49.6.3. MLS Policy

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SELinux uses the Bell-La Padula BLP model, with Type Enforcement (TE) for integrity. In simple terms, MLS policy ensures that a Subject has an appropriate clearance to access an Object of a particular classification.
For example, under MLS, the system needs to know how to process a request such as: Can a process running with a clearance of { Top Secret / UFO, Rail gun } write to a file classified as { Top Secret / UFO } ?
The MLS model and the policy implemented for it will determine the answer. (Consider, for example, the problem of information leaking out of the Rail gun category into the file).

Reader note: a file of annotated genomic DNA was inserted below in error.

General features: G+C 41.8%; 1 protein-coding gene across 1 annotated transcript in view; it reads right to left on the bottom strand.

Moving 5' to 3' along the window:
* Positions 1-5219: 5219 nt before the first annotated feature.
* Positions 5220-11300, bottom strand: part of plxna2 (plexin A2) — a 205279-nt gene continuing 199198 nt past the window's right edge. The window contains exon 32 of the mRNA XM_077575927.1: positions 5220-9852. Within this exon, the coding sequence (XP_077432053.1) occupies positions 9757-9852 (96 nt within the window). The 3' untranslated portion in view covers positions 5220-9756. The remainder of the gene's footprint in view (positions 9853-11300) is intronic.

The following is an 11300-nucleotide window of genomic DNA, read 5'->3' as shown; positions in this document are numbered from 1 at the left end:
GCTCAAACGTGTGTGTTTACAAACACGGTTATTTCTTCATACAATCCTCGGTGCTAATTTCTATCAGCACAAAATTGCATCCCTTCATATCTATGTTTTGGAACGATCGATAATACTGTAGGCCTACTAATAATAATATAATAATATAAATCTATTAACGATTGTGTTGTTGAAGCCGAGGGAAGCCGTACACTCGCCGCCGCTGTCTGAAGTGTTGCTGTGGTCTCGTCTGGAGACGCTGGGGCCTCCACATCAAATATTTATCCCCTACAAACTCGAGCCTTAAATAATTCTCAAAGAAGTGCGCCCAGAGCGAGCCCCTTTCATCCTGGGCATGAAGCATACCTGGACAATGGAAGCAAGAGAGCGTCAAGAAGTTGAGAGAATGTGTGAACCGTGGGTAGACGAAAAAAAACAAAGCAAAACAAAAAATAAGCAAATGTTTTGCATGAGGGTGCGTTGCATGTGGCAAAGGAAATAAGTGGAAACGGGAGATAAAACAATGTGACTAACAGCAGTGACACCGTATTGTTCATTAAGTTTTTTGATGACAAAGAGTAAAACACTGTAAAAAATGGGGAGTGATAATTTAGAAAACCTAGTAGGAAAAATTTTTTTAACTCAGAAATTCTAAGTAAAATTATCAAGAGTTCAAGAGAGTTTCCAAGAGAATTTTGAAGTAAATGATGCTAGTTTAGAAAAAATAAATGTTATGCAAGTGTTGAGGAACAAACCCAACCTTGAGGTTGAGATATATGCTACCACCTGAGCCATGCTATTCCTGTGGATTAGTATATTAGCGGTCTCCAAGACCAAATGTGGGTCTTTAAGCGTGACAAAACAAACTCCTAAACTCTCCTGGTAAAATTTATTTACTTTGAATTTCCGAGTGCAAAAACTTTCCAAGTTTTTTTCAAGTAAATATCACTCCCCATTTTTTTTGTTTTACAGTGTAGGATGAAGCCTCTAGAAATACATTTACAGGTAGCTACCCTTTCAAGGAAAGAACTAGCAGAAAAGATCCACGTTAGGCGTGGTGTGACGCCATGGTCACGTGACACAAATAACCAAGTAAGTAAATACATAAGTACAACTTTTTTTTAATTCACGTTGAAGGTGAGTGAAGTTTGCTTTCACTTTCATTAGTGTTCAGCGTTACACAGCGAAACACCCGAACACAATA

MLS meets a very narrow (yet critical) set of security requirements based around the way information and personnel are managed in rigidly controlled environments such as the military. MLS is typically difficult to work with and does not map well to general-case scenarios.
Type Enforcement (TE) under SELinux is a more flexible and expressive security scheme, which is in many cases more suitable than MLS.
There are, however, several scenarios where traditional MLS is still required. For example, a file server where the stored data may be of mixed classification and where clients connect at different clearances. This results in a large number of Security Levels and a need for strong isolation all on a single system.
This type of scenario is the reason that SELinux includes MLS as a security model, as an adjunct to TE.
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